Patients seeking care at the pharmacist-SMS sites were more complex (had a higher comorbid condition count) than those at the nurse-SMS sites. Because a more complex patient population22 might facilitate providing better diabetes care,19,20,23-25 we performed a propensity score model. We calculated inverse probability weights26 for each patient based on age, gender, and comorbid condition count to adjust for each patient’s likelihood of seeking care at either of the 2 types of SMS sites, then applied the weights as controls to the final multivariable models.
During 2010, UMHS cared for more than 12,000 established patients with diabetes (Figure 1) from any source of all-payer claims data. We constructed all utilization and comorbidity variables across five 6-month time periods from July 2008 to December 2010. We then merged claims data from 4 payers with which we had agreements (Medicare FFS, Medicare/Medicaid dual-eligible, commercial-Medicaid managed care, and a large commercial plan) with chronic disease registry data by patient and time period. This resulted in a merged dataset with 9637 unique patients with diabetes (Figure 1).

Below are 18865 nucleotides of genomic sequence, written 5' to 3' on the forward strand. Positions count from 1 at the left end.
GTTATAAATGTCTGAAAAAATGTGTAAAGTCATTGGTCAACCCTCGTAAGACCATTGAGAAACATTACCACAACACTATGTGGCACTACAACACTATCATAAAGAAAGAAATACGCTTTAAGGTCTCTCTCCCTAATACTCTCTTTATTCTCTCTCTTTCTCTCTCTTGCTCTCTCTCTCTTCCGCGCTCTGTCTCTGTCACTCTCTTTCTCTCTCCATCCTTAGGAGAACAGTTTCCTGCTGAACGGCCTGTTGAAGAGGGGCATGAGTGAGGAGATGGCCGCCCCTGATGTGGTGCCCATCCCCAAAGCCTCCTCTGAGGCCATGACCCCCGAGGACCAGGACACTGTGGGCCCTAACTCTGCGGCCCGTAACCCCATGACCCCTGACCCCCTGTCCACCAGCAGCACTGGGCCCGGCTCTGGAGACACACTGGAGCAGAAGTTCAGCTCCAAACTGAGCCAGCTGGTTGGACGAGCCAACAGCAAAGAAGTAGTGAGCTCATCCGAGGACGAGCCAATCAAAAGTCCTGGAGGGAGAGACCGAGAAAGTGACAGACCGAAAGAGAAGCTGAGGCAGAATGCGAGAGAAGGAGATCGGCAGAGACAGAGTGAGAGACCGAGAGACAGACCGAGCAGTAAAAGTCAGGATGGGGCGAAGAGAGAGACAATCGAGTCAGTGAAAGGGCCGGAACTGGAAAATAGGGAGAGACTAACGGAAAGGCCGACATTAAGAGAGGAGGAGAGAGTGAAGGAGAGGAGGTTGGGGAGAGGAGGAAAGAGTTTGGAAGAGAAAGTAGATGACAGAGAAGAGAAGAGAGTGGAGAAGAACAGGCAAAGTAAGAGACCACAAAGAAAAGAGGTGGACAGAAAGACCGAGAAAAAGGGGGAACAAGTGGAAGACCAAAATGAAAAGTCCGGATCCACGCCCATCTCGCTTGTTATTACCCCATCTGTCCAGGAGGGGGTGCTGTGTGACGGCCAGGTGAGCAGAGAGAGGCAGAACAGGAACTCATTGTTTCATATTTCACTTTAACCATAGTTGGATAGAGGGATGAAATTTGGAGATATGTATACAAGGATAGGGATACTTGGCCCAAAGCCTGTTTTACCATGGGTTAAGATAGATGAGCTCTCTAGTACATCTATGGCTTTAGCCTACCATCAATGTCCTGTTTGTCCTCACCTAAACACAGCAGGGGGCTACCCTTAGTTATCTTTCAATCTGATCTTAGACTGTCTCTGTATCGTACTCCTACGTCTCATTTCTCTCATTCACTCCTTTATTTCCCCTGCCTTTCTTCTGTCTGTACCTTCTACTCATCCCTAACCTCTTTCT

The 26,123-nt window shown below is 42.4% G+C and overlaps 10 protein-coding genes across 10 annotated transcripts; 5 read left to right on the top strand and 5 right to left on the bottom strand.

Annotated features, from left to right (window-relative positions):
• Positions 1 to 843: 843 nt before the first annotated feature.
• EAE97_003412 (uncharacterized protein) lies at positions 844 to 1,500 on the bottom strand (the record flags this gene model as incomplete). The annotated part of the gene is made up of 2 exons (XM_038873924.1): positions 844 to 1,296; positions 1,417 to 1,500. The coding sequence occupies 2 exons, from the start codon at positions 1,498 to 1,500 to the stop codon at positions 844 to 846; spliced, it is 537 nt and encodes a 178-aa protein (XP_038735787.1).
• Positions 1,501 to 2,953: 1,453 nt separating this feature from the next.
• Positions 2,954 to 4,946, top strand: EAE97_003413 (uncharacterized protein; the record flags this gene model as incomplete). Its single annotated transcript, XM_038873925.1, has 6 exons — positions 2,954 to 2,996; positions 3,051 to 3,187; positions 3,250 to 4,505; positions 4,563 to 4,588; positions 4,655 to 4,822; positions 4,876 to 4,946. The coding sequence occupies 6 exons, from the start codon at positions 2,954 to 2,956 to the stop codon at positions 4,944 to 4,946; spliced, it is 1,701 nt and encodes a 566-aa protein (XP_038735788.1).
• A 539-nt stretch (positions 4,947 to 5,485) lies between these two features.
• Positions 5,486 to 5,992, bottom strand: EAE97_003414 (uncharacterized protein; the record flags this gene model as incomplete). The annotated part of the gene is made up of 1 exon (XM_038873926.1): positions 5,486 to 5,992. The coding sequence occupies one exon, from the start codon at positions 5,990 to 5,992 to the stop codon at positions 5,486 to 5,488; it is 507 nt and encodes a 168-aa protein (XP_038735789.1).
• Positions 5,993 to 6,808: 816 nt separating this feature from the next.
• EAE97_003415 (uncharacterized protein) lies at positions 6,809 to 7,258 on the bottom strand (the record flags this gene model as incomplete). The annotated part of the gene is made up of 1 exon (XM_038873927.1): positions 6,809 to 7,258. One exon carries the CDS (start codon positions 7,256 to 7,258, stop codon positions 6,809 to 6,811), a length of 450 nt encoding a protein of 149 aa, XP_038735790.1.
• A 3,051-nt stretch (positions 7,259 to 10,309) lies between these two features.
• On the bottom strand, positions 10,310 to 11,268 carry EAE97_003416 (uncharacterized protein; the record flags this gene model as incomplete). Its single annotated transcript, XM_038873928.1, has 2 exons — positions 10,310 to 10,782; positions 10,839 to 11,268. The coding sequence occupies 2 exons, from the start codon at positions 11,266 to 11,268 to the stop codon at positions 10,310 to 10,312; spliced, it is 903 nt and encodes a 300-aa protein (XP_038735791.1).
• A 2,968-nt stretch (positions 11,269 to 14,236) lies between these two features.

However, in 2012, the commercial insurers decided to limit any reporting of results of our analyses to quality improvement reporting. We had an executed Data Use Agreement (DUA) with Medicare, as well as University of Michigan Institutional Review Board approval, so we were able to report analyses using Medicare FFS and dual-eligible patients. When we restricted the study group to Medicare, we included 2826 unique patients in Medicare FFS and dual Medicare/Medicaid (Figure 1). After restricting the data to those 51 years and older, the number of patients per time period ranged from 2221 in the first time point to 1701 in the fifth time point.
There were a few notable differences in baseline demographic and clinical characteristics of patients in the 2 SMS models (Tables 1 and 2). Patients in the pharmacy-SMS were sicker (2.6 vs 2.3 chronic conditions) than those in the nurse-SMS. The nurse-SMS sites started with higher mean BP of patients at baseline (Table 2) (133/70 vs 129/68 mm Hg; P <.001) and the patients used more primary care (5.7 vs 5.3 annual visits; P <.03), whereas the pharmacy-SMS clinics’ patients used more specialty care (4.9 vs 3.2; P <.001) and had more hospitalizations (0.55 vs 0.39; P <.01) annually.